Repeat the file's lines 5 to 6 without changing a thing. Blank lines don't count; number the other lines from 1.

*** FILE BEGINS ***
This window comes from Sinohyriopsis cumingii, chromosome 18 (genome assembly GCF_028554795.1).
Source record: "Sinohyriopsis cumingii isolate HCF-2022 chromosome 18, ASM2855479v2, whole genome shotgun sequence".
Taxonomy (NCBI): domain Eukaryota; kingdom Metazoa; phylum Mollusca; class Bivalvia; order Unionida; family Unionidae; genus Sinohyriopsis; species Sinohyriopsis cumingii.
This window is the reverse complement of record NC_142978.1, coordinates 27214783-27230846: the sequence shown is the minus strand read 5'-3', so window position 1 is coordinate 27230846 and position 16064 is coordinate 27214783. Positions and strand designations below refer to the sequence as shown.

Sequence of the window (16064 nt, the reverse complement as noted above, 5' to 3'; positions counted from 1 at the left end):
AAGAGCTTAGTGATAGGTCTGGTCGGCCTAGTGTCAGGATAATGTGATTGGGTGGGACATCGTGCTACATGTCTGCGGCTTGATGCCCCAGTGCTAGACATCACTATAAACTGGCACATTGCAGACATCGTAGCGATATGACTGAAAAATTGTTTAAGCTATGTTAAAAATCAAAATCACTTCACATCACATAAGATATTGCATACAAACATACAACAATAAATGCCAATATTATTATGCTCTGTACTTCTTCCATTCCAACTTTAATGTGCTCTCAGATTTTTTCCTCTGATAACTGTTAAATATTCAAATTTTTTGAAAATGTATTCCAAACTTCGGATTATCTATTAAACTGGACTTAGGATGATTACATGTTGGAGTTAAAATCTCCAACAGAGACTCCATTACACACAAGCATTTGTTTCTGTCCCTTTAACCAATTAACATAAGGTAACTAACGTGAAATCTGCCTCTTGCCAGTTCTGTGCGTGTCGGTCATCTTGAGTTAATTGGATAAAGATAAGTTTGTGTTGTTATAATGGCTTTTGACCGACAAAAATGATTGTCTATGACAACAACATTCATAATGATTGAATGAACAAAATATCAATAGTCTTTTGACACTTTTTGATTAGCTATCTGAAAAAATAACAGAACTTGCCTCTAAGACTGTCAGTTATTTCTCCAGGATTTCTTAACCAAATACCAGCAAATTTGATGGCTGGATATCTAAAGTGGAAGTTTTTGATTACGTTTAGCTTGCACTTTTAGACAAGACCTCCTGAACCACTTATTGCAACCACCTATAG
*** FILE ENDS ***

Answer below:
Sequence of the window (16064 nt, the reverse complement as noted above, 5' to 3'; positions counted from 1 at the left end):
AAGAGCTTAGTGATAGGTCTGGTCGGCCTAGTGTCAGGATAATGTGATTGGGTGGGACATCGTGCTACATGTCTGCGGCTTGATGCCCCAGTGCTAGACATCACTATAAACTGGCACATTGCAGACATCGTAGCGATATGACTGAAAAATTGTTTAAGCTATGTTAAAAATCAAAATCACTTCACATCACATAAGATATTGCATACAAACATACAACAATAAATGCCAATATTATTATGCTCTGTACTTCTTCCATTCCAACTTTAATGTGCTCTCAGATTTTTTCCTCTGATAACTGTTAAATATTCAAATTTTTTGAAAATGTATTCCAAACTTCGGATTATCTATTAAACTGGACTTAGGATGATTACATGTTGGAGTTAAAATCTCCAACAGAGACTCCATTACACACAAGCATTTGTTTCTGTCCCTTTAACCAATTAACATAAGGTAACTAACGTGAAATCTGCCTCTTGCCAGTTCTGTGCGTGTCGGTCATCTTGAGTTAATTGGATAAAGATAAGTTTGTGTTGTTATAATGGCTTTTGACCGACAAAAATGATTGTCTATGACAACAACATTCATAATGATTGAATGAACAAAATATCAATAGTCTTTTGACACTTTTTGATTAGCTATCTGAAAAAATAACAGAACTTGCCTCTAAGACTGTCAGTTATTTCTCCAGGATTTCTTAACCAAATACCAGCAAATTTGATGGCTGGATATCTAAAGTGGAAGTTTTTGATTACGTTTAGCTTGCACTTTTAGACAAGACCTCCTGAACCACTTATTGCAACCACCTATAG